Visiting Middle-earth

It's been a while since I've written an "off-topic" post on here to talk about my impressions of a different MMO. In the past there's been Star Trek Online, Neverwinter (twice, until it graduated to its own blog), and the Elder Scrolls Online beta. I guess it was about time I expanded my horizons once more, this time in the form of writing about trying out Lord of the Rings Online.

It's a game that several of my blogger friends play and/or think highly of, so I've certainly thought about trying it before, but in the end I've never felt motivated enough to dedicate any of my limited free time to actually doing so. What changed recently was that my pet tank and I were talking about what other games we could possibly play together - which is actually always a tricky subject as we have somewhat different tastes - and it somehow turned out that we both had an interest in LOTRO. Unsurprisingly, we were both off to install it shortly afterwards.

For me, that was already the first challenge, as the download kept failing at certain points. Fortunately I quickly found a forum thread detailing a workaround - the issue was caused by my particular combination of operating system and antivirus software apparently.

On start-up, the game didn't give the best first impression to be honest. It showed its age by launching in a tiny resolution with terrible graphic settings which I wasn't allowed to change until after character creation, and similarly the theme tune (which is lovely, don't get me wrong) was blasting into my ears at a ridiculous volume by default.

I let my pet tank pick what race we were going to be, so we ended up as elves. Much has been said about the supposed ugliness of LOTRO's character models, but I honestly didn't find them that bad. They could just do with better facial expressions. My own elf for example looks perpetually bored out of her skull for some reason. I guess this is lore-appropriate ("So tired of Middle-earth... must leave it...") but not very appealing.

Speaking of lore, I should probably say up front that I'm not a Tolkien superfan. I did have a love affair with Lord of the Rings back in high school, when I chose it as the subject of my final English paper, and I also liked the films well enough when they came out (in fact, I had a giant poster for each one in my bedroom at the time). But I gave up on the Silmarillion about a third of the way in because I felt that it read like a particularly boring history textbook, and when I tried to watch the first Hobbit film in the cinema I actually literally fell asleep at one point. So I apologise in advance for maybe not understanding things or getting any lore wrong.

Anyway, the game starts you off in a short solo instance that teaches you the most basic of MMO rules, such as how to talk to NPCs and fight enemies, but that was done quickly enough and I was able to join up with my pet tank. True to our favourite archetypes, he chose to roll a guardian tank and I opted for a minstrel healer, also in part because I've never actually gotten to play a bard-type class in an MMO before. It's absolutely hilarious.

"Look at me, I'm playing music at things and they fall over dead!"
"Wow, you're that bad at it?"
"Apparently so!"

Another very deadly attack simply has me shouting at monsters. The amusement value of that is just endless.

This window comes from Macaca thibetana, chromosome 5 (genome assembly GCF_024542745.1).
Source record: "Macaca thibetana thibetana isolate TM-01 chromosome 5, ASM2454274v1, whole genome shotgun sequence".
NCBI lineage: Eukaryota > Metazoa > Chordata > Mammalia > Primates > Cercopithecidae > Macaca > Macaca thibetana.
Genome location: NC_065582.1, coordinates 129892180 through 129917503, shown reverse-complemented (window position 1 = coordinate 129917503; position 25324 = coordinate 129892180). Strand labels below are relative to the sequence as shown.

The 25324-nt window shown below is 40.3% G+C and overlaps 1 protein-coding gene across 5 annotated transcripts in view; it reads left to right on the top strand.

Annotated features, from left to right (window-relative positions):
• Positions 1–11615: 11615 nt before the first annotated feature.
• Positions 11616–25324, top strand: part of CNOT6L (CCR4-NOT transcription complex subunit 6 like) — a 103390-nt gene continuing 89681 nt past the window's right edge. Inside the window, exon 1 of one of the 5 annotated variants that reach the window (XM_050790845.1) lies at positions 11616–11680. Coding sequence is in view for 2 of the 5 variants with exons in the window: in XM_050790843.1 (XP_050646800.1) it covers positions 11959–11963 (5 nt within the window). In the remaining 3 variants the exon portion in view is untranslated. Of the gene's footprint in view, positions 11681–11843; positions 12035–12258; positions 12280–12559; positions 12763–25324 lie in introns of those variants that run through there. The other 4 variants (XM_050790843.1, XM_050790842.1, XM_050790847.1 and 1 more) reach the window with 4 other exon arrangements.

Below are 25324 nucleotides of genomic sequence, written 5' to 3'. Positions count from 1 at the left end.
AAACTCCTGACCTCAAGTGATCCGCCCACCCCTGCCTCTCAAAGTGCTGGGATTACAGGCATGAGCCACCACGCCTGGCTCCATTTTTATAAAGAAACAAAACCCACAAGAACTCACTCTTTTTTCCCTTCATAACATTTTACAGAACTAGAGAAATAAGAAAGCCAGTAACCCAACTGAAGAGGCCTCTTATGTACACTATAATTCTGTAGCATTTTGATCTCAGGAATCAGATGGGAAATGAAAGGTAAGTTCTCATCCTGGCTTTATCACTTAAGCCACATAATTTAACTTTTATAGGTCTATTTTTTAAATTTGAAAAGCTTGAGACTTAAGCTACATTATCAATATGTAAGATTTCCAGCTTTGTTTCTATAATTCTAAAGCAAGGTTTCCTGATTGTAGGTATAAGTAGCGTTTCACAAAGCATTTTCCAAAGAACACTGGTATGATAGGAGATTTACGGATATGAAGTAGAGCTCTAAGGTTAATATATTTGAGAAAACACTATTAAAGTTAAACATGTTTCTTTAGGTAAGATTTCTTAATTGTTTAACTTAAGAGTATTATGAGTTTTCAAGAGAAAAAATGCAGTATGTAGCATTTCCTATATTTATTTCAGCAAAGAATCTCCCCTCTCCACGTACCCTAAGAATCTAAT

The starter zone gave off strong vibes of an old game that doesn't see much fresh blood anymore, as we were on our own for most of it, only running into one other player at the very end. We did see a couple more people once we moved on to the next area though, so maybe it's just another instancing thing.

One mechanic I found very interesting from the start is how loot works. Basically, you don't need to click on the bodies, things just go into a sort of "temporary bag" automatically, from which you can then claim them whenever it's convenient for you (as long as it's within the hour). This is simultaneously very convenient and made me feel kind of robbed, as in every other MMO I've played I usually have a reputation for "chasing after the shinies" and annoying other people by triggering loot-roll prompts in the middle of combat. In LOTRO, that's just not a thing, and it's easy to forget that you're picking up any loot at all. At one point I picked up something like ten (temporary) copies of what was supposed to be a unique quest-starting item because I didn't notice that it was there and the game just kept throwing more at me in an attempt to make me use it already.

This initially lulled me into a false sense of security in terms of bag space, making me think that it would not be a problem, but this turned out to be very wrong very quickly. LOTRO basically does the same thing Neverwinter does to sell bags, which is to fill your bags with loads of stuff that isn't quite crap, but leaves the new player uncertain of what to do. You know that none of it is very valuable, but you're not really sure if it's safe to throw it all away or if you'll just end up regretting that later. I sold a whole load of stuff that I was sure was nothing but vendor trash, just to find out later that there were repeatable quests where those same items could have been handed in for reputation. Conversely, I held on to various crafting materials for a really long time (at least those go into their own separate tab in Neverwinter!), hoping to be able to sell them to other players instead of vendoring them, but then had to learn that free players are not allowed to list things on the auction house.